Reimagining the United States power grid could save consumers $50 billion a year
An innovative plan that encourages cooperation in maintaining the stability and reliability of the United States’ electric grid might be a win-win situation for both consumers and utility operators.
The largest simulation of its kind, based on the Texas power system, indicated that partnering with utilities may save customers up to 15% on their yearly energy bill. Consumers would coordinate with their electric utility operator in this system to dynamically control large power users such as heat pumps, water heaters, and electric vehicle charging stations.
Because it is dependent on an agreement between customers and utilities, this kind of flexible control over energy supply and usage patterns is known as “transactive.” However, a large-scale deployment of a transactive energy system has never happened, and there are numerous unknowns. That’s why the Department of Energy’s Office of Electricity enlisted the help of Pacific Northwest National Laboratory’s transactive energy experts to examine how such a system may operate in reality. On January 25th, the final multi-volume report was released.
Hayden Reeve, a PNNL transactive energy expert and technical adviser, oversaw the study’s design and implementation as well as led the team of engineers, economists, and programmers.
“Because Texas’s grid is quite representative of the nation’s energy system, it not only enabled the modeling and simulation of transactive concepts but provided a reliable extrapolation of the results and potential economic impacts to the broader United States grid and customers,” he said.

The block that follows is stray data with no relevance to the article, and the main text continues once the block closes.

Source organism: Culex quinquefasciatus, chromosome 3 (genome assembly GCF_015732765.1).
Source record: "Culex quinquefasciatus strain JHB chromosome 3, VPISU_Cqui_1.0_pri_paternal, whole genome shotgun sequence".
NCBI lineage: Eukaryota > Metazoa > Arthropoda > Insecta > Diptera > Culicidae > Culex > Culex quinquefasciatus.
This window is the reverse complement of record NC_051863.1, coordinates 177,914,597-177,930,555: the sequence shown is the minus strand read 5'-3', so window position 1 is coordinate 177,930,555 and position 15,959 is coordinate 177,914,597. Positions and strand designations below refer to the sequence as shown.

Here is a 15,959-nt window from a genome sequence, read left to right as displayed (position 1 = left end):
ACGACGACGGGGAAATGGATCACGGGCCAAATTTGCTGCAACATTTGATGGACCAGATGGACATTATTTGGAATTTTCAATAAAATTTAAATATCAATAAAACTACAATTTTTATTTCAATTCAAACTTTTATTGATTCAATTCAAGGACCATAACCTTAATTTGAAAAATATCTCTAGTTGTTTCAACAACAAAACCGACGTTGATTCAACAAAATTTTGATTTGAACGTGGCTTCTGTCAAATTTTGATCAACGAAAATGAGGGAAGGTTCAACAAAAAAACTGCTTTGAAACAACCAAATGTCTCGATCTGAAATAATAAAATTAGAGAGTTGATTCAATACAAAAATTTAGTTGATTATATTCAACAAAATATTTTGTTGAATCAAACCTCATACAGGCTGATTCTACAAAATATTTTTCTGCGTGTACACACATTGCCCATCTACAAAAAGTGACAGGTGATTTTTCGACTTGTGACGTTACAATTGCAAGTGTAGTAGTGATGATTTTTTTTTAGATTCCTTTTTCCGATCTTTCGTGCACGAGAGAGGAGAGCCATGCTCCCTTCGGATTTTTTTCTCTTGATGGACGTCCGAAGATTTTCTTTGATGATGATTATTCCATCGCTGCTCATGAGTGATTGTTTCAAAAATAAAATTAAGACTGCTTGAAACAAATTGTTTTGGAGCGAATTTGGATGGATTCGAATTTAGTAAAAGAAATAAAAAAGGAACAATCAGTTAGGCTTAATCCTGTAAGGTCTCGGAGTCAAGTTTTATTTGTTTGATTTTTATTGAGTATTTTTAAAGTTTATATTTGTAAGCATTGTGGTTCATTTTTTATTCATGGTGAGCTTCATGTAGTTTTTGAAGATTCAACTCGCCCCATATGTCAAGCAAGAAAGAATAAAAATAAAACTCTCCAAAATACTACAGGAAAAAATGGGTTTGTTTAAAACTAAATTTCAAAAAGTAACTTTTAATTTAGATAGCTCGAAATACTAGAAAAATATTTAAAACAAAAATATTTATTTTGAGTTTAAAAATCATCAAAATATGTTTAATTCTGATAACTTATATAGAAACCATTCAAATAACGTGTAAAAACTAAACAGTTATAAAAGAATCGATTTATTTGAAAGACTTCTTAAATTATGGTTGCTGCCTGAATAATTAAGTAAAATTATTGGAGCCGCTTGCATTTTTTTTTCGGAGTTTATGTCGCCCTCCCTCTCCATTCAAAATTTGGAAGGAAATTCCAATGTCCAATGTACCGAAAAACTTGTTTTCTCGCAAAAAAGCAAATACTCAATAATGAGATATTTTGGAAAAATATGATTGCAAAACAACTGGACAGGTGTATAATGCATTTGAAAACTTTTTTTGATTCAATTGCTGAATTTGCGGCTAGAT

The simulation showed that if a transactive energy system were deployed on the Electric Reliability Council of Texas (ERCOT) grid, peak loads would be reduced by 9 to 15 percent. That savings could translate to economic benefits of up to $5 billion annually in Texas alone, or up to $50 billion annually if deployed across the entire continental United States. The savings across the country would be equivalent to the yearly production of 180 coal-fired power plants.
The largest ever simulation of a transactive energy system shows potential economic benefits for the nation and a flexible grid ready to power the electrical, building and transportation sectors with clean renewal energy. Credit: Video Eric Francavilla | Pacific Northwest National Laboratory
Cutting the brown out
By now, most people have experienced or witnessed how weather extremes or natural disasters can wreak havoc on our current power distribution systems. That vulnerability is magnified by our reliance on a few centralized power sources and a grid system that sometimes struggles to match supply with demand. Further, decarbonization of the electric grid will mean that more and more power will come from different kinds of renewable energy sources, like wind and solar. So, avoiding sudden spikes or dips—power brown or black outs—becomes paramount.
The study findings indicate that a transactive energy system would reduce daily load swings by 20 to 44 percent. And as more electric vehicles come into use, the study, perhaps counterintuitively, showed that smart vehicle charging stations provide even larger electric peak load reductions because they offer additional flexibility in scheduled charging times and power consumption.
“A smart grid can act as a shock absorber, balancing out mismatches between supply and demand,” Reeve said. “Through our study, we sought to understand just how valuable effective coordination of the electric grid could be to the nation, utilities and customers. Working with commercial building owners and consumers to automatically adjust energy usage represents a practical, win-win step towards the decarbonization of the electrical, building and transportation sectors without compromising the comfort and safety of participating homes and businesses.”